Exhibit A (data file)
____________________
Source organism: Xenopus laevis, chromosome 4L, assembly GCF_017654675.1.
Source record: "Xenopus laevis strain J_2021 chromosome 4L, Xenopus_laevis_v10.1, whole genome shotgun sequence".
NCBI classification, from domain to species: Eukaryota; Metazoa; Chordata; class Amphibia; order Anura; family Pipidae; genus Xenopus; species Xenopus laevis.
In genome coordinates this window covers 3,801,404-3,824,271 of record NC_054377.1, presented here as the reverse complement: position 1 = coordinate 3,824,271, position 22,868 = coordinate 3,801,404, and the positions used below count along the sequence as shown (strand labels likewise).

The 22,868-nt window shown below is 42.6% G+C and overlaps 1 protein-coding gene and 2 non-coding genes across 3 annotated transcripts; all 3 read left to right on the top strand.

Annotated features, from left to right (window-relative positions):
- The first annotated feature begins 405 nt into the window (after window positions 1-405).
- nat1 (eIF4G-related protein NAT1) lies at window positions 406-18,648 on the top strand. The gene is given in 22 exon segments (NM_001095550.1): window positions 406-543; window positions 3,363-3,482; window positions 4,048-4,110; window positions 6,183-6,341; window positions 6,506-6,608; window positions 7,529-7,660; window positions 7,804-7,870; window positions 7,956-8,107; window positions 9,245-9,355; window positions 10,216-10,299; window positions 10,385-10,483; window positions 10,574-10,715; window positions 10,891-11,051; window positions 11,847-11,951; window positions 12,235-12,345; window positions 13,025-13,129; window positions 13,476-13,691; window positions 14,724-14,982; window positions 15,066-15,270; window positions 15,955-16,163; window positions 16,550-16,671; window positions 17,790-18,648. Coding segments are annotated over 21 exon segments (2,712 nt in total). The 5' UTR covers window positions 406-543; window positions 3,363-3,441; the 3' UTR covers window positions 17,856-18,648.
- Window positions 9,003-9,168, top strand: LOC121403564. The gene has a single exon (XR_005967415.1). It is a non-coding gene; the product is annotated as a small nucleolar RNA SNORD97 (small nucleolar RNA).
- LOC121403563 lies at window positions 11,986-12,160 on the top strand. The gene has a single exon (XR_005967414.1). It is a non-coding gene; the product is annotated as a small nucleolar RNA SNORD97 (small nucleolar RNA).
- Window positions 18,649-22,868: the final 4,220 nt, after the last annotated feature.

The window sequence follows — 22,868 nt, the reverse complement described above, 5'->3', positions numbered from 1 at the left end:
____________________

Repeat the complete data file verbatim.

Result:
Source organism: Xenopus laevis, chromosome 4L, assembly GCF_017654675.1.
Source record: "Xenopus laevis strain J_2021 chromosome 4L, Xenopus_laevis_v10.1, whole genome shotgun sequence".
NCBI classification, from domain to species: Eukaryota; Metazoa; Chordata; class Amphibia; order Anura; family Pipidae; genus Xenopus; species Xenopus laevis.
In genome coordinates this window covers 3,801,404-3,824,271 of record NC_054377.1, presented here as the reverse complement: position 1 = coordinate 3,824,271, position 22,868 = coordinate 3,801,404, and the positions used below count along the sequence as shown (strand labels likewise).

The 22,868-nt window shown below is 42.6% G+C and overlaps 1 protein-coding gene and 2 non-coding genes across 3 annotated transcripts; all 3 read left to right on the top strand.

Annotated features, from left to right (window-relative positions):
- The first annotated feature begins 405 nt into the window (after window positions 1-405).
- nat1 (eIF4G-related protein NAT1) lies at window positions 406-18,648 on the top strand. The gene is given in 22 exon segments (NM_001095550.1): window positions 406-543; window positions 3,363-3,482; window positions 4,048-4,110; window positions 6,183-6,341; window positions 6,506-6,608; window positions 7,529-7,660; window positions 7,804-7,870; window positions 7,956-8,107; window positions 9,245-9,355; window positions 10,216-10,299; window positions 10,385-10,483; window positions 10,574-10,715; window positions 10,891-11,051; window positions 11,847-11,951; window positions 12,235-12,345; window positions 13,025-13,129; window positions 13,476-13,691; window positions 14,724-14,982; window positions 15,066-15,270; window positions 15,955-16,163; window positions 16,550-16,671; window positions 17,790-18,648. Coding segments are annotated over 21 exon segments (2,712 nt in total). The 5' UTR covers window positions 406-543; window positions 3,363-3,441; the 3' UTR covers window positions 17,856-18,648.
- Window positions 9,003-9,168, top strand: LOC121403564. The gene has a single exon (XR_005967415.1). It is a non-coding gene; the product is annotated as a small nucleolar RNA SNORD97 (small nucleolar RNA).
- LOC121403563 lies at window positions 11,986-12,160 on the top strand. The gene has a single exon (XR_005967414.1). It is a non-coding gene; the product is annotated as a small nucleolar RNA SNORD97 (small nucleolar RNA).
- Window positions 18,649-22,868: the final 4,220 nt, after the last annotated feature.

The window sequence follows — 22,868 nt, the reverse complement described above, 5'->3', positions numbered from 1 at the left end: